The overdraft issue I’m having is just a lack of understanding what’s going on. Whenever I explain to the in app chat they think I’m asking why I was rejected and I’m not - I’m asking why that specific response that they can’t find my file has been given. Lend to me or don’t lend to me but as my bank I would be alarmed if you cannot find me on a credit bureau when everyone else can.

I tried to ask again and was given the same copy/paste reply I was 2 months ago. I had to ask to be put to the lending team to get anywhere and I’m still waiting back.

Simply “our information might not match up” is not good enough. Monzo are my main bank, they hold more information about me than any other company and yet when I ordered a prescription online for Boots they ran a soft check and found me fine. How is that possible?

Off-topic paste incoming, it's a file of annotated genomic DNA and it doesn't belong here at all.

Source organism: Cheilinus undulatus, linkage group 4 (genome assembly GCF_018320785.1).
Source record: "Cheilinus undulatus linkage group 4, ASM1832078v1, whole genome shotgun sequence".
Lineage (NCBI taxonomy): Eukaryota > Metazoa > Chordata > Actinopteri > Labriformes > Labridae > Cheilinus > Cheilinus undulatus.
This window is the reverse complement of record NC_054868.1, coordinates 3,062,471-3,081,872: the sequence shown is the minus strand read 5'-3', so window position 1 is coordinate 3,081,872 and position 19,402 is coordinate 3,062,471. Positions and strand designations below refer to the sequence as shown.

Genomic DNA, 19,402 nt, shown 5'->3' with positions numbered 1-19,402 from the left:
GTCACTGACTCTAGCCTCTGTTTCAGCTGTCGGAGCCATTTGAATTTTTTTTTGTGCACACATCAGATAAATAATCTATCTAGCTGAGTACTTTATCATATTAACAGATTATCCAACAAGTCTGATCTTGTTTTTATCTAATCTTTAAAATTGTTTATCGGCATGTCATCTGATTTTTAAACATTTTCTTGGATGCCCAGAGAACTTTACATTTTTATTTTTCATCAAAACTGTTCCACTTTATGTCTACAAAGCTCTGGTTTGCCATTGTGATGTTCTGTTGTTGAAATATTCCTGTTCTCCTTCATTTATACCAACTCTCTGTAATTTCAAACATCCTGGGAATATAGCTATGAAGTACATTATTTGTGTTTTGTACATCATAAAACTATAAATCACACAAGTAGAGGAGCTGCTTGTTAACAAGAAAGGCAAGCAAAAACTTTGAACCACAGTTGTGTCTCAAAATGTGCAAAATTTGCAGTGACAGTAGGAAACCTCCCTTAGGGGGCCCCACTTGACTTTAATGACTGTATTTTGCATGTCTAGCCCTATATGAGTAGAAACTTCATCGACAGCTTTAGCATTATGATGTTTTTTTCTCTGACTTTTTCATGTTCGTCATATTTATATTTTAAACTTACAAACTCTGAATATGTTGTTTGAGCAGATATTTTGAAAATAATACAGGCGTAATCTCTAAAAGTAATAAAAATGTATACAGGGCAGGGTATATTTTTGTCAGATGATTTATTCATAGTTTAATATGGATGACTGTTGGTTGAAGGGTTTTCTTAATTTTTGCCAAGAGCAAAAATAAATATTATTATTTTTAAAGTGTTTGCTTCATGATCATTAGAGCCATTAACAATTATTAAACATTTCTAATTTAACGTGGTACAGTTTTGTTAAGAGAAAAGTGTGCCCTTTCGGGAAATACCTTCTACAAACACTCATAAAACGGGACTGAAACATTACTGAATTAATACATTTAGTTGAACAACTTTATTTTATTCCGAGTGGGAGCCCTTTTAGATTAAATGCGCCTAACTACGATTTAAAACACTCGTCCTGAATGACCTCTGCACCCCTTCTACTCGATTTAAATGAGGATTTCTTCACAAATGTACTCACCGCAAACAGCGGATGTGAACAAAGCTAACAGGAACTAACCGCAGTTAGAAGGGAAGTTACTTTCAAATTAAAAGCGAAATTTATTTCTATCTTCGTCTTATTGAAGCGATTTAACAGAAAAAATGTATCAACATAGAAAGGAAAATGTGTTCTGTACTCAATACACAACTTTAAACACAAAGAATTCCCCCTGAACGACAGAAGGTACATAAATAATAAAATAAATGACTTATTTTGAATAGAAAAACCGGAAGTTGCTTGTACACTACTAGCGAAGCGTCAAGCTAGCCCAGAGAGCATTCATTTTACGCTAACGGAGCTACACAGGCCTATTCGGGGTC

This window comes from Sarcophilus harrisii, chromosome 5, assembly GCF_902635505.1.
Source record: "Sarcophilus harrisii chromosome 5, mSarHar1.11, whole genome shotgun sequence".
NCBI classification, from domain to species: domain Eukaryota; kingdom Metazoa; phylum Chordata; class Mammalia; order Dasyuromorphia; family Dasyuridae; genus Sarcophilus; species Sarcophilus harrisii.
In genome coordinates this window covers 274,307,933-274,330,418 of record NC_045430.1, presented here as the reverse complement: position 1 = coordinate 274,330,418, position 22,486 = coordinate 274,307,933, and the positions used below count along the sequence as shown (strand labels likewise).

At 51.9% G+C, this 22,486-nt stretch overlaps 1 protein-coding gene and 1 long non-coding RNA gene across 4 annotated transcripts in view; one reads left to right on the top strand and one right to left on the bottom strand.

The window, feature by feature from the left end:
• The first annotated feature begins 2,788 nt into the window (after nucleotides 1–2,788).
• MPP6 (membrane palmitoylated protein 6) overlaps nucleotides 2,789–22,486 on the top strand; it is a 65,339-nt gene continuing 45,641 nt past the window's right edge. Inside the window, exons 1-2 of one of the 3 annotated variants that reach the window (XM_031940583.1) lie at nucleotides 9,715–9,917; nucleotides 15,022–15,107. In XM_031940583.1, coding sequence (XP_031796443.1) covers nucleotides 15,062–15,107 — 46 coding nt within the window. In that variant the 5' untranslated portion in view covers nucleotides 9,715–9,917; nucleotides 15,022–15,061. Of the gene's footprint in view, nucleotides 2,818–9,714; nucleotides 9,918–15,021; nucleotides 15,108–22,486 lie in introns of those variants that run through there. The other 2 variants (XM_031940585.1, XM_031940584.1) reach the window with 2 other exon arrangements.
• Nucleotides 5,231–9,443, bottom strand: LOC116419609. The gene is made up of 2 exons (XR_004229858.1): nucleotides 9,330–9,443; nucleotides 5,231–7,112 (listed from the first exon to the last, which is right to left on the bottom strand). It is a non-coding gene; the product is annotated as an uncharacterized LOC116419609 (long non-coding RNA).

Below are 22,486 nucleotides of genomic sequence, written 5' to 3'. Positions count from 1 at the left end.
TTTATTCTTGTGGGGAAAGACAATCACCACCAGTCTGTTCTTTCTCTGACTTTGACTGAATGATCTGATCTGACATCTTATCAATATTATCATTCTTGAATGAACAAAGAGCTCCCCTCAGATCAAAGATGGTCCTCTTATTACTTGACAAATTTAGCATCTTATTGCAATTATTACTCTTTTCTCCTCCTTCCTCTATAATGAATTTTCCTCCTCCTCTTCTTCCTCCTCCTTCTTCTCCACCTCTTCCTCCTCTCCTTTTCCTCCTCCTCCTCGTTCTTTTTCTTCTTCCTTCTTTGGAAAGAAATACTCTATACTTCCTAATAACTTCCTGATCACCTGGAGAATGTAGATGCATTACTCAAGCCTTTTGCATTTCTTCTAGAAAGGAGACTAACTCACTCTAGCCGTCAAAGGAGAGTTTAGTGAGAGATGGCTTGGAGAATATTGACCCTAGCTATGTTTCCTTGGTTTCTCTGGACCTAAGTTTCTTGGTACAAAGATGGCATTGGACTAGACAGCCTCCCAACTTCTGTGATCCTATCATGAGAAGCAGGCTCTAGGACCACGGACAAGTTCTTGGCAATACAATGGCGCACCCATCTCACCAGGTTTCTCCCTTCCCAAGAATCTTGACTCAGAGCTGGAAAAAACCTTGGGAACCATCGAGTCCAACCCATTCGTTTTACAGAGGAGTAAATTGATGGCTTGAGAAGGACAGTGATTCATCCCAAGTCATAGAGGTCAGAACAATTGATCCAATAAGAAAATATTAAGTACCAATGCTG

#11

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(l8n.me) #12

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(Alex Sherwood) #14

To suggest that security through obscurity isn’t a thing is typical of a ‘black & white’ perspective that’s detached from the real world. Monzo doesn’t share information about their fraud rules because it would undermine them. That same principle applies in other areas too.

Having said that, they have said that they’ll share more information with users about why they’ve not offered them overdrafts so give them time. Just don’t expext them to explain aboaolutely everything.


(Jack) #15

At the end of the day Monzo are still a bank, being a bank means that certain things can’t be disclosed. Just because monzo are transparent about a lot of things doesn’t mean they can be about everything.


(MikeF) #16

I like the Yes Minister line in these instances :-

“There’s Open Government, Bernard, and then there’s gaping…” (or something like that).


(Adam Williams) #17

I don’t believe anyone claimed it “wasn’t a thing”, but from my own experience its effectiveness is questionable at best and at worst it can be actively harmful to the actual security of the system and to the experience of users.